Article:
US5713803A (en) * 1994-05-16 1998-02-03 Bridgestone Sports Co., Ltd. Golf ball selection device
US5810700A (en) 1996-10-11 1998-09-22 Orcutt; Terry L. Exercise ball with stretchable straps
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Patent Citations (10)

* Cited by examiner, † Cited by third party
Publication number Priority date Publication date Assignee Title
US3351343A (en) 1965-03-18 1967-11-07 Stephen J Papp Game ball and tethering means therefor
US3709491A (en) * 1971-12-07 1973-01-09 K Minchin Tether ball holder
US3918618A (en) * 1974-07-25 1975-11-11 Lopez Alicia C Shot holder
US4147353A (en) 1977-03-16 1979-04-03 Moore Jerrell O Soccer retriever
US4247117A (en) * 1978-11-13 1981-01-27 Zeppa, Inc. Torso tethered training device
US4592549A (en) 1985-01-02 1986-06-03 Ryan James A Ball harness
US5236411A (en) * 1991-11-07 1993-08-17 Jerrold Backman Device for elevating the limb of a patient
US5713803A (en) * 1994-05-16 1998-02-03 Bridgestone Sports Co., Ltd. Golf ball selection device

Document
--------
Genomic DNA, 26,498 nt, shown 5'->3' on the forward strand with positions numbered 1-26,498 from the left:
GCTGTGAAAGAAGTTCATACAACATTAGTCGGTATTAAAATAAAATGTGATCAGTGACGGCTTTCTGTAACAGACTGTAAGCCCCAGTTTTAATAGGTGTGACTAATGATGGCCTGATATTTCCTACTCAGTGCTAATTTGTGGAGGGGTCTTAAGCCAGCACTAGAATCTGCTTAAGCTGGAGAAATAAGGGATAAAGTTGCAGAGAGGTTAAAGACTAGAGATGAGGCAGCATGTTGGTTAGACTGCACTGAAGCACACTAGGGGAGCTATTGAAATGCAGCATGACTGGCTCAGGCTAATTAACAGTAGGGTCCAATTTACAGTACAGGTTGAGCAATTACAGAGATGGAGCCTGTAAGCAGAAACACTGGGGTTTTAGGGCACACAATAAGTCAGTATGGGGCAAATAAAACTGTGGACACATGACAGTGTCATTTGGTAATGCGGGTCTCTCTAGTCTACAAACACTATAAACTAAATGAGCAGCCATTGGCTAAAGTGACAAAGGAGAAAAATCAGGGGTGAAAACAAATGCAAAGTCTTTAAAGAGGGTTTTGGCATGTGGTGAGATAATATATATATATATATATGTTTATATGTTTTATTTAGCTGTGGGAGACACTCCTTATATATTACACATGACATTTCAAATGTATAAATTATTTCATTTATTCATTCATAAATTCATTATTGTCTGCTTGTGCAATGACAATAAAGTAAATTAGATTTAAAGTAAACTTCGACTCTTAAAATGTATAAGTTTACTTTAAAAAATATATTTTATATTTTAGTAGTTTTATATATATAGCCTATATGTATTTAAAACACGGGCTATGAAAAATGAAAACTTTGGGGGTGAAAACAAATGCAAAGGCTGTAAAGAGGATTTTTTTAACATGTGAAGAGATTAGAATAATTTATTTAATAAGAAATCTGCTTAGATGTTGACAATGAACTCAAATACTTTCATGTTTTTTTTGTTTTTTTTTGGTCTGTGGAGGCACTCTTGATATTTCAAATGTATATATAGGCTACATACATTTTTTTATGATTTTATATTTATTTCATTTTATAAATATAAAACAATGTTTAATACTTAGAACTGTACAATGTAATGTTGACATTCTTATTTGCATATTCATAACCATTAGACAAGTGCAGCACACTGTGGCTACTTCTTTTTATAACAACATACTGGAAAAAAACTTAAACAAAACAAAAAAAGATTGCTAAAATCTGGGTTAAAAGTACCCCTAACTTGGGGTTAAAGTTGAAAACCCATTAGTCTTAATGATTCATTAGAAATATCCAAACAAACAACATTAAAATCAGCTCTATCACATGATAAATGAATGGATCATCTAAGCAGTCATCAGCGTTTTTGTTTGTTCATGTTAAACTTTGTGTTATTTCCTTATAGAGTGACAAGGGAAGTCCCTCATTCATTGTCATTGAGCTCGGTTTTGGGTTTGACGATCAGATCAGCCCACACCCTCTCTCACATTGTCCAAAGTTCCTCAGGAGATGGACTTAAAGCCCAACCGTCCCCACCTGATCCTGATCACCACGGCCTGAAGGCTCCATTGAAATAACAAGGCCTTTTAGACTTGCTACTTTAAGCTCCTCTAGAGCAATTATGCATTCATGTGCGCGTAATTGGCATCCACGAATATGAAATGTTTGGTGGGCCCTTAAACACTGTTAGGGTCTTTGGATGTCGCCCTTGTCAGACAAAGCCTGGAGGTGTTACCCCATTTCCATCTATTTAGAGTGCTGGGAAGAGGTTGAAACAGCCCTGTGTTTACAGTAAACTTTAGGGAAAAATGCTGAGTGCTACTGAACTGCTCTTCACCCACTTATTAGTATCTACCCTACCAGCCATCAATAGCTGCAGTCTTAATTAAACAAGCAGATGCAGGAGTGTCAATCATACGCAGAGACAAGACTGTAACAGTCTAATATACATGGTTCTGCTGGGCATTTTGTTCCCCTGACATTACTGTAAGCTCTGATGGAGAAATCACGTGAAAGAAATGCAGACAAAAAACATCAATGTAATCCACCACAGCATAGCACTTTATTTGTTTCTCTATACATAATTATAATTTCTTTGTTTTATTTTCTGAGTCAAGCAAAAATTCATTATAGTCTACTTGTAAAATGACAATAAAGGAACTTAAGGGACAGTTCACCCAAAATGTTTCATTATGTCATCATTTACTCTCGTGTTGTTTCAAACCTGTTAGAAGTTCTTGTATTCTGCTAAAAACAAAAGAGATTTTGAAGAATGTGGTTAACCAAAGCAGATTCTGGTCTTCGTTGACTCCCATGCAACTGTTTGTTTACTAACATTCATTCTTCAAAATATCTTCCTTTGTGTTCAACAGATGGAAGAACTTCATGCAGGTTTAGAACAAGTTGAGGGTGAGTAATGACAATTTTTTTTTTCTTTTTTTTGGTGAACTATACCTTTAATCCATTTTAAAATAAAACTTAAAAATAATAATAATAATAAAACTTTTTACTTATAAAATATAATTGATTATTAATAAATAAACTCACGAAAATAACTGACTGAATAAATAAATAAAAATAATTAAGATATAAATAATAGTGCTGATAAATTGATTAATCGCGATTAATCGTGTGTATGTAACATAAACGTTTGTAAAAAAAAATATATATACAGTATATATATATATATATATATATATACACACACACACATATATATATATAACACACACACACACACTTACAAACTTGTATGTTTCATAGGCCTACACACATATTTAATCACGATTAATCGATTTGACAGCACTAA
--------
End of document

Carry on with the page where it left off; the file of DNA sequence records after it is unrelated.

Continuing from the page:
US5810700A (en) 1996-10-11 1998-09-22 Orcutt; Terry L. Exercise ball with stretchable straps
US6024657A (en) 1997-10-14 2000-02-15 Bettencourt, Jr.; Manuel J. Batting practice device

Cited By (12)

* Cited by examiner, † Cited by third party
Publication number Priority date Publication date Assignee Title
US20080276545A1 (en) * 2006-04-07 2008-11-13 Publicover Mark W Construction system with inflated members
US20070275832A1 (en) * 2006-05-23 2007-11-29 Michael Goldman Pogo ball
US7303512B1 (en) * 2006-05-23 2007-12-04 Tucker Toys, Inc. Pogo ball
US20080029564A1 (en) * 2006-08-03 2008-02-07 Joyce Wong Ball transporter
US20100326854A1 (en) * 2009-06-29 2010-12-30 Mega Joy Enterprise Co., Ltd. Ball carrier
US20110003670A1 (en) * 2009-07-06 2011-01-06 Andrew Gere Method and Device for Facilitating Use of an Exercise Ball
US8257234B2 (en) * 2009-07-06 2012-09-04 Andrew L Gere Method and device for facilitating use of an exercise ball
US8353809B2 (en) 2009-07-06 2013-01-15 Andrew Gere Method and device for facilitating use of an exercise ball
US20110224030A1 (en) * 2010-03-12 2011-09-15 Henzie Matthew G Tugball and game
US20150314156A1 (en) * 2014-04-30 2015-11-05 Brandon Crandall Apparatus for using a medicine ball
US9545534B2 (en) * 2014-04-30 2017-01-17 Brandon Crandall Apparatus for using a medicine ball
US10322311B2 (en) 2017-02-15 2019-06-18 Wepo Fitness Inc. Portable workout pouch for medicine ball